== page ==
Where In The Universe Challenge #93

by Nancy Atkinson on February 24, 2010

Its time for another “Where In The Universe” challenge, and this one is actually on time this week! The WITU challenge will test your visual knowledge of the cosmos, and this week’s image was submitted by UT reader Rob Bowman. Rob is hoping to stump everyone this week, but try to guess/name where in the Universe this image is from, and give yourself extra points if you can name the spacecraft responsible for the image. Make your guess and post a comment, but please no links or extension explanations to the answer. Check back sometime on Thursday to find the answer and see how you did. Good luck!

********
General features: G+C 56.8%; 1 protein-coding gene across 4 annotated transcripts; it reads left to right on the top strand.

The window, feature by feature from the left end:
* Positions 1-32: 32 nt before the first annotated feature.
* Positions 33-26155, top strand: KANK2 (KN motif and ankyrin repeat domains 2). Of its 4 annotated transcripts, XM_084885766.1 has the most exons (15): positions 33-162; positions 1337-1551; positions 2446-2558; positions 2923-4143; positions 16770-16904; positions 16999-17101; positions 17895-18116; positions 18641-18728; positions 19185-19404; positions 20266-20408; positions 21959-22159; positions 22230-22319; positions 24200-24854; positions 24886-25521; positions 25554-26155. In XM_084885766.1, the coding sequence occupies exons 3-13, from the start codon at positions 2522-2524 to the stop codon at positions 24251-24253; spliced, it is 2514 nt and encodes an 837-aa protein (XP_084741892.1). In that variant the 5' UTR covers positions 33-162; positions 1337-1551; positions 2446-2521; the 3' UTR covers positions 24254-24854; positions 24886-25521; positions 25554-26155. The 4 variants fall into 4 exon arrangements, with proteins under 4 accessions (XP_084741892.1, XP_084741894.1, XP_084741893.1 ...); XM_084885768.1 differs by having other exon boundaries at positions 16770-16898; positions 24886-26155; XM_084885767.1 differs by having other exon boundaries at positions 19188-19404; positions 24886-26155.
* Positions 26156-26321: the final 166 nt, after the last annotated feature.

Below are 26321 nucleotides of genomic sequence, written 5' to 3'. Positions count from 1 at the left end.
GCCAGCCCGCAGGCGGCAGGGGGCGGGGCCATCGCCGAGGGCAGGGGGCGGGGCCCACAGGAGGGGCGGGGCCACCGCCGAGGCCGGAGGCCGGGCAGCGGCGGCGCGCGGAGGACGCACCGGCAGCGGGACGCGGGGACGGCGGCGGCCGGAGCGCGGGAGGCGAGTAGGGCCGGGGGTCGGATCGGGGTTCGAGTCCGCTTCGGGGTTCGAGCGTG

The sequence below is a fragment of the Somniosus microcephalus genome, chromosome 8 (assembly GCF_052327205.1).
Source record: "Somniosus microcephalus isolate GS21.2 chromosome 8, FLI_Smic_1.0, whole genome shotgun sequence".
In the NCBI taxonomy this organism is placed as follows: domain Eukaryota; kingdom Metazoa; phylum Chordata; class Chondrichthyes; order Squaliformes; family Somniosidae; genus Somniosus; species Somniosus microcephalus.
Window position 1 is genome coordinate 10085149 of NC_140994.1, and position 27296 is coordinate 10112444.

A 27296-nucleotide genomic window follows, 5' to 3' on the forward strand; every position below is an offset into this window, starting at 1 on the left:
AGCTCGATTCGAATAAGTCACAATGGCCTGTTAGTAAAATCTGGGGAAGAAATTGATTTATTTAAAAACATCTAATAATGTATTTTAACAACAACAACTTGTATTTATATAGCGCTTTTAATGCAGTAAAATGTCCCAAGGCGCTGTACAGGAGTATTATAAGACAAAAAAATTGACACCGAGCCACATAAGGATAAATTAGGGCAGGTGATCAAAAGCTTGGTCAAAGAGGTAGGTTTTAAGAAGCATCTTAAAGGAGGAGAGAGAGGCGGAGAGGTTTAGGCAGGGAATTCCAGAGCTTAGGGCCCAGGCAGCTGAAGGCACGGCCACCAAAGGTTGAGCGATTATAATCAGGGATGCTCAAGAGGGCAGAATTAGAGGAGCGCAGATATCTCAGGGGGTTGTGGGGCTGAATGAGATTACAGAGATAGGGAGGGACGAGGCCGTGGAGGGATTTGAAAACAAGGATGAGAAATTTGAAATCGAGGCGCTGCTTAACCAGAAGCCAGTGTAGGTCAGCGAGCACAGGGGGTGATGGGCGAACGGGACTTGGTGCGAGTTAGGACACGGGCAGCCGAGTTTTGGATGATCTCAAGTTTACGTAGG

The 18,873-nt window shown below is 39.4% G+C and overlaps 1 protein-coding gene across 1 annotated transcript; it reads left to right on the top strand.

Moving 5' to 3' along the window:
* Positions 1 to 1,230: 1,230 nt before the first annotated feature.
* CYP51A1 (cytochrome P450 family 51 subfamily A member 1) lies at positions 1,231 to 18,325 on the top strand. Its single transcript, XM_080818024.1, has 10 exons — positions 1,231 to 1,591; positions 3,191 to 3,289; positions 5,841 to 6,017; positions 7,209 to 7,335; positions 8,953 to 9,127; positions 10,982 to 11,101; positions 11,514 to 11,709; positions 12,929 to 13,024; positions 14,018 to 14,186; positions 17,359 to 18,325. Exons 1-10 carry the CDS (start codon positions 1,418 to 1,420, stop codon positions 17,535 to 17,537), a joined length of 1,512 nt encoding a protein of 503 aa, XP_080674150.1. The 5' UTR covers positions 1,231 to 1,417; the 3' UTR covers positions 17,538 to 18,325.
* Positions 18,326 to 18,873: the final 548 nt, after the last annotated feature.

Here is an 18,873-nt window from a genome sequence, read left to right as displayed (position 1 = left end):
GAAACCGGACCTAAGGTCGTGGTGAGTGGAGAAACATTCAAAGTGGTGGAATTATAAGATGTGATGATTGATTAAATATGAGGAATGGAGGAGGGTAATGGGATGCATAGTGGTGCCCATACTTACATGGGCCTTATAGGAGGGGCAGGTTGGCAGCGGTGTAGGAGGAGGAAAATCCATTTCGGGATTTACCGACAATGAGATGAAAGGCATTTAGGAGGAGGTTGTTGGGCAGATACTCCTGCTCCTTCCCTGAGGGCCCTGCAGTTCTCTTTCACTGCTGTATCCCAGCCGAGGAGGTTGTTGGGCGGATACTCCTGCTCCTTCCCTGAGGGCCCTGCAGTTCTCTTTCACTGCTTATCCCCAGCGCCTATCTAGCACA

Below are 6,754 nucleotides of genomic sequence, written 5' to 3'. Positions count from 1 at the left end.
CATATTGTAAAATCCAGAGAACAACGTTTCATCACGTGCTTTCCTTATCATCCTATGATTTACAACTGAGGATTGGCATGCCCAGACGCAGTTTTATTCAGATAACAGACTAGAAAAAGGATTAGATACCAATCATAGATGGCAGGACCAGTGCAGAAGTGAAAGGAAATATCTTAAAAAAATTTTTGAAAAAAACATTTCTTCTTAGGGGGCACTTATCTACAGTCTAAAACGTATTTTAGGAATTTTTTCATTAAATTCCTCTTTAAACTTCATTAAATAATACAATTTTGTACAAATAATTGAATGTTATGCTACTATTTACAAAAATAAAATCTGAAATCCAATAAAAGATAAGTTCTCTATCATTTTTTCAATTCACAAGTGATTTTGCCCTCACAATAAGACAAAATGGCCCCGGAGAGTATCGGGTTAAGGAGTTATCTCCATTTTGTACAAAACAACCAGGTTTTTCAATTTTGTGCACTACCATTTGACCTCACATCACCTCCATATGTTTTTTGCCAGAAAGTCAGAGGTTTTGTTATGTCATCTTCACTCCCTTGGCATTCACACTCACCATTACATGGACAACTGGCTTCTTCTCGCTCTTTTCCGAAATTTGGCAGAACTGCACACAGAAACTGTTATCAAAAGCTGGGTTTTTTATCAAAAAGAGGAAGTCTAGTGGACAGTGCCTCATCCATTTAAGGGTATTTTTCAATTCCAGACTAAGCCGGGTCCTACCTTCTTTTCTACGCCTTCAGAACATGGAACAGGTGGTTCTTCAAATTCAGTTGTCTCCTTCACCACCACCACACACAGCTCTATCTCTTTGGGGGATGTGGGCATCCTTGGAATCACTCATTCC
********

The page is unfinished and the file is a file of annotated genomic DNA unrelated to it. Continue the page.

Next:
UPDATE: The answer is now posted below.

This is a composite image of part of Jupiter’s moon, Europa, which shows the distribution of ice and minerals for the structure named Tyre. The image was created with data from the Galileo spacecraft’s Solid State Imaging (SSI) camera and the Near Infrared Mapping Spectrometer (NIMS). Tyre, the circular feature, is 140 kilometers in diameter (about the size of the island of Hawaii) and is thought to be the site where an asteroid or comet impacted Europa’s ice crust.

Lots of correct answers! Great job everyone, and thanks again to Rob Bowman for submitting the image. Check back next week for another WITU challenge.


Nancy Atkinson is Universe Today's Senior Editor. She also works with Astronomy Cast, and is a NASA/JPL Solar System Ambassador.

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